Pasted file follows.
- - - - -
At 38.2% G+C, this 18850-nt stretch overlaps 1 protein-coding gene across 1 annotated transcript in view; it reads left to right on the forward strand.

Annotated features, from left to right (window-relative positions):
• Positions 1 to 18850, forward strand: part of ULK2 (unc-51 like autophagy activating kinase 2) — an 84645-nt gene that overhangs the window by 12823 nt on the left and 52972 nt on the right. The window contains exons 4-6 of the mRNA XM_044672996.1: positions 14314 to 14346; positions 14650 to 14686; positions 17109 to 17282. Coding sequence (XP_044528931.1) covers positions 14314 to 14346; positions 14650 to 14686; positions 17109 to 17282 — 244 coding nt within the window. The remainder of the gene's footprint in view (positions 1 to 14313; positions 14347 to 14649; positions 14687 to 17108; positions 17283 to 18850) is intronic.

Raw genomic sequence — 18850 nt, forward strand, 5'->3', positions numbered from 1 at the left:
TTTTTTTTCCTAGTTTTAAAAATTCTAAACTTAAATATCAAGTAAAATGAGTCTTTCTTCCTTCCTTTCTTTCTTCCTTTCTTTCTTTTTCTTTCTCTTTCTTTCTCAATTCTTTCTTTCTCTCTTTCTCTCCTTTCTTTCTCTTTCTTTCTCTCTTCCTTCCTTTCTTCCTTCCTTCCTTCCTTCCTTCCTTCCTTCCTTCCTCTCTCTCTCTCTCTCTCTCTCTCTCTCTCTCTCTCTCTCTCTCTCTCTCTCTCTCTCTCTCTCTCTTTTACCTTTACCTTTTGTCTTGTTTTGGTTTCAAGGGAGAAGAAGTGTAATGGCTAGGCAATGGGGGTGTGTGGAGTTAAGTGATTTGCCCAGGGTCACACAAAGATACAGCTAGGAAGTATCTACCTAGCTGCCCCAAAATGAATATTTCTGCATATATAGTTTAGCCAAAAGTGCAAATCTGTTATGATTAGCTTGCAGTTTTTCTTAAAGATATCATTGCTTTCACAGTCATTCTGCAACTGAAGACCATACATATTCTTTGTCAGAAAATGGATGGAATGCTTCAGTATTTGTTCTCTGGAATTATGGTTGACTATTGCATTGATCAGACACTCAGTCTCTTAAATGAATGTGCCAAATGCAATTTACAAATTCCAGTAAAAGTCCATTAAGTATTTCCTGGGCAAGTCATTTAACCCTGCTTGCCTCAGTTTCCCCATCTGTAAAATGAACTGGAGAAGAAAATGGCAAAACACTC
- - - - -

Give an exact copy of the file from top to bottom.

At 38.2% G+C, this 18850-nt stretch overlaps 1 protein-coding gene across 1 annotated transcript in view; it reads left to right on the forward strand.

Annotated features, from left to right (window-relative positions):
• Positions 1 to 18850, forward strand: part of ULK2 (unc-51 like autophagy activating kinase 2) — an 84645-nt gene that overhangs the window by 12823 nt on the left and 52972 nt on the right. The window contains exons 4-6 of the mRNA XM_044672996.1: positions 14314 to 14346; positions 14650 to 14686; positions 17109 to 17282. Coding sequence (XP_044528931.1) covers positions 14314 to 14346; positions 14650 to 14686; positions 17109 to 17282 — 244 coding nt within the window. The remainder of the gene's footprint in view (positions 1 to 14313; positions 14347 to 14649; positions 14687 to 17108; positions 17283 to 18850) is intronic.

Raw genomic sequence — 18850 nt, forward strand, 5'->3', positions numbered from 1 at the left:
TTTTTTTTCCTAGTTTTAAAAATTCTAAACTTAAATATCAAGTAAAATGAGTCTTTCTTCCTTCCTTTCTTTCTTCCTTTCTTTCTTTTTCTTTCTCTTTCTTTCTCAATTCTTTCTTTCTCTCTTTCTCTCCTTTCTTTCTCTTTCTTTCTCTCTTCCTTCCTTTCTTCCTTCCTTCCTTCCTTCCTTCCTTCCTTCCTTCCTCTCTCTCTCTCTCTCTCTCTCTCTCTCTCTCTCTCTCTCTCTCTCTCTCTCTCTCTCTCTCTCTCTTTTACCTTTACCTTTTGTCTTGTTTTGGTTTCAAGGGAGAAGAAGTGTAATGGCTAGGCAATGGGGGTGTGTGGAGTTAAGTGATTTGCCCAGGGTCACACAAAGATACAGCTAGGAAGTATCTACCTAGCTGCCCCAAAATGAATATTTCTGCATATATAGTTTAGCCAAAAGTGCAAATCTGTTATGATTAGCTTGCAGTTTTTCTTAAAGATATCATTGCTTTCACAGTCATTCTGCAACTGAAGACCATACATATTCTTTGTCAGAAAATGGATGGAATGCTTCAGTATTTGTTCTCTGGAATTATGGTTGACTATTGCATTGATCAGACACTCAGTCTCTTAAATGAATGTGCCAAATGCAATTTACAAATTCCAGTAAAAGTCCATTAAGTATTTCCTGGGCAAGTCATTTAACCCTGCTTGCCTCAGTTTCCCCATCTGTAAAATGAACTGGAGAAGAAAATGGCAAAACACTC